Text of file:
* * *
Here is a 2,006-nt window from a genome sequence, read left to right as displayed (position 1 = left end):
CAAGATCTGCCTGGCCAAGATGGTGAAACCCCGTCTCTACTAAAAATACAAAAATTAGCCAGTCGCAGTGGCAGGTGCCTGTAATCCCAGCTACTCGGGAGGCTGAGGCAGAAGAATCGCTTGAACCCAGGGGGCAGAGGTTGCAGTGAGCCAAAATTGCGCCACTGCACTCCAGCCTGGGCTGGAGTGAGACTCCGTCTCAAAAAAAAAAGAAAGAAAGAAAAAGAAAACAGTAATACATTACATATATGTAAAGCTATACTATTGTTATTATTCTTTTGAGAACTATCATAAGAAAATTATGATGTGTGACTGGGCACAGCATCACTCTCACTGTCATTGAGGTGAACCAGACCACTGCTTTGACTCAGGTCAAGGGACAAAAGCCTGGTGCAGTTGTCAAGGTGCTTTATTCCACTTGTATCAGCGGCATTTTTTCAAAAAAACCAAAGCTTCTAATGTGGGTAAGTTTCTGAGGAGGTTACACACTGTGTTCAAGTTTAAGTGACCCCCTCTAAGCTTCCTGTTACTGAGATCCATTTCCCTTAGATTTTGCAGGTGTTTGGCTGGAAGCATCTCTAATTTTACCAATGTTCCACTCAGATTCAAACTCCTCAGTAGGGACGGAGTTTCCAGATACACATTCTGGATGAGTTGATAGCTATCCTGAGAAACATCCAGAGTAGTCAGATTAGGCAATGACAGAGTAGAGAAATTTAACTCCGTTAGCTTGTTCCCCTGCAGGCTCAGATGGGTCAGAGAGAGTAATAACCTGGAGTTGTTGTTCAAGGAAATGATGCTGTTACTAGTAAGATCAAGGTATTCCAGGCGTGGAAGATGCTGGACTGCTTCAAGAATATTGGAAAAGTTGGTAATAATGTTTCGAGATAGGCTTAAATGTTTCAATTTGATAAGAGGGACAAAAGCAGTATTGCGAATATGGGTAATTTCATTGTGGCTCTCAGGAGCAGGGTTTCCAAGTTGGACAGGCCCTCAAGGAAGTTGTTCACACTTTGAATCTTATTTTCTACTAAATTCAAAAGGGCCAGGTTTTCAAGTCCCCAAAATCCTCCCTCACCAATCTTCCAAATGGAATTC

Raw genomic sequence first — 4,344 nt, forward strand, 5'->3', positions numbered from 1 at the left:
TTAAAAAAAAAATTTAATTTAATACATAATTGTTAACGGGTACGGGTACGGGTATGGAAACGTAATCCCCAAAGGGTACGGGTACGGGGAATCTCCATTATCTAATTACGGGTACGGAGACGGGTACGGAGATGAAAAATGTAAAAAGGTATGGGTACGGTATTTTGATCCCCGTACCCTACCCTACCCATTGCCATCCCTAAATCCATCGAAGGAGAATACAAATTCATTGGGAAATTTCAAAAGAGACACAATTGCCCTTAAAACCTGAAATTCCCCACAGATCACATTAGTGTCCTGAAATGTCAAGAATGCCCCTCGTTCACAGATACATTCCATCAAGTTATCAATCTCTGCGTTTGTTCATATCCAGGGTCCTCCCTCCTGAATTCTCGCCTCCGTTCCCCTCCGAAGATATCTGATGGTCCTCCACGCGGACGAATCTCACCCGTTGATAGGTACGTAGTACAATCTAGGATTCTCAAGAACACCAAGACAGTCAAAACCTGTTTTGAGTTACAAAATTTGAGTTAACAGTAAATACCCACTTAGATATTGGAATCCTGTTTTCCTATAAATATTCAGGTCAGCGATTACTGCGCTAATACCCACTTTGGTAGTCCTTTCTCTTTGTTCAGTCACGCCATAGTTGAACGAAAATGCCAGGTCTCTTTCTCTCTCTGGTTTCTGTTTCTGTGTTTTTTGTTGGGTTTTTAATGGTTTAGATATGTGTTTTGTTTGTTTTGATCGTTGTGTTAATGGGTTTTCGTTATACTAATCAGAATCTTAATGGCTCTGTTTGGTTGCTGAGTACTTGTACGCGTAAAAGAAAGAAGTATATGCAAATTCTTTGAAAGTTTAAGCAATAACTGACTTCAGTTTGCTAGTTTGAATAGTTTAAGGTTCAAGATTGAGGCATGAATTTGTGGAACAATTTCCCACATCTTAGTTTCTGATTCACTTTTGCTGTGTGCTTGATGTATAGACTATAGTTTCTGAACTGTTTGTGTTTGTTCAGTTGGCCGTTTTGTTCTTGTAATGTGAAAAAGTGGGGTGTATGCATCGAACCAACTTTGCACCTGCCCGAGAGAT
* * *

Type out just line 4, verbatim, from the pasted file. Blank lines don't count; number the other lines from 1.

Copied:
TTAAAAAAAAAATTTAATTTAATACATAATTGTTAACGGGTACGGGTACGGGTATGGAAACGTAATCCCCAAAGGGTACGGGTACGGGGAATCTCCATTATCTAATTACGGGTACGGAGACGGGTACGGAGATGAAAAATGTAAAAAGGTATGGGTACGGTATTTTGATCCCCGTACCCTACCCTACCCATTGCCATCCCTAAATCCATCGAAGGAGAATACAAATTCATTGGGAAATTTCAAAAGAGACACAATTGCCCTTAAAACCTGAAATTCCCCACAGATCACATTAGTGTCCTGAAATGTCAAGAATGCCCCTCGTTCACAGATACATTCCATCAAGTTATCAATCTCTGCGTTTGTTCATATCCAGGGTCCTCCCTCCTGAATTCTCGCCTCCGTTCCCCTCCGAAGATATCTGATGGTCCTCCACGCGGACGAATCTCACCCGTTGATAGGTACGTAGTACAATCTAGGATTCTCAAGAACACCAAGACAGTCAAAACCTGTTTTGAGTTACAAAATTTGAGTTAACAGTAAATACCCACTTAGATATTGGAATCCTGTTTTCCTATAAATATTCAGGTCAGCGATTACTGCGCTAATACCCACTTTGGTAGTCCTTTCTCTTTGTTCAGTCACGCCATAGTTGAACGAAAATGCCAGGTCTCTTTCTCTCTCTGGTTTCTGTTTCTGTGTTTTTTGTTGGGTTTTTAATGGTTTAGATATGTGTTTTGTTTGTTTTGATCGTTGTGTTAATGGGTTTTCGTTATACTAATCAGAATCTTAATGGCTCTGTTTGGTTGCTGAGTACTTGTACGCGTAAAAGAAAGAAGTATATGCAAATTCTTTGAAAGTTTAAGCAATAACTGACTTCAGTTTGCTAGTTTGAATAGTTTAAGGTTCAAGATTGAGGCATGAATTTGTGGAACAATTTCCCACATCTTAGTTTCTGATTCACTTTTGCTGTGTGCTTGATGTATAGACTATAGTTTCTGAACTGTTTGTGTTTGTTCAGTTGGCCGTTTTGTTCTTGTAATGTGAAAAAGTGGGGTGTATGCATCGAACCAACTTTGCACCTGCCCGAGAGAT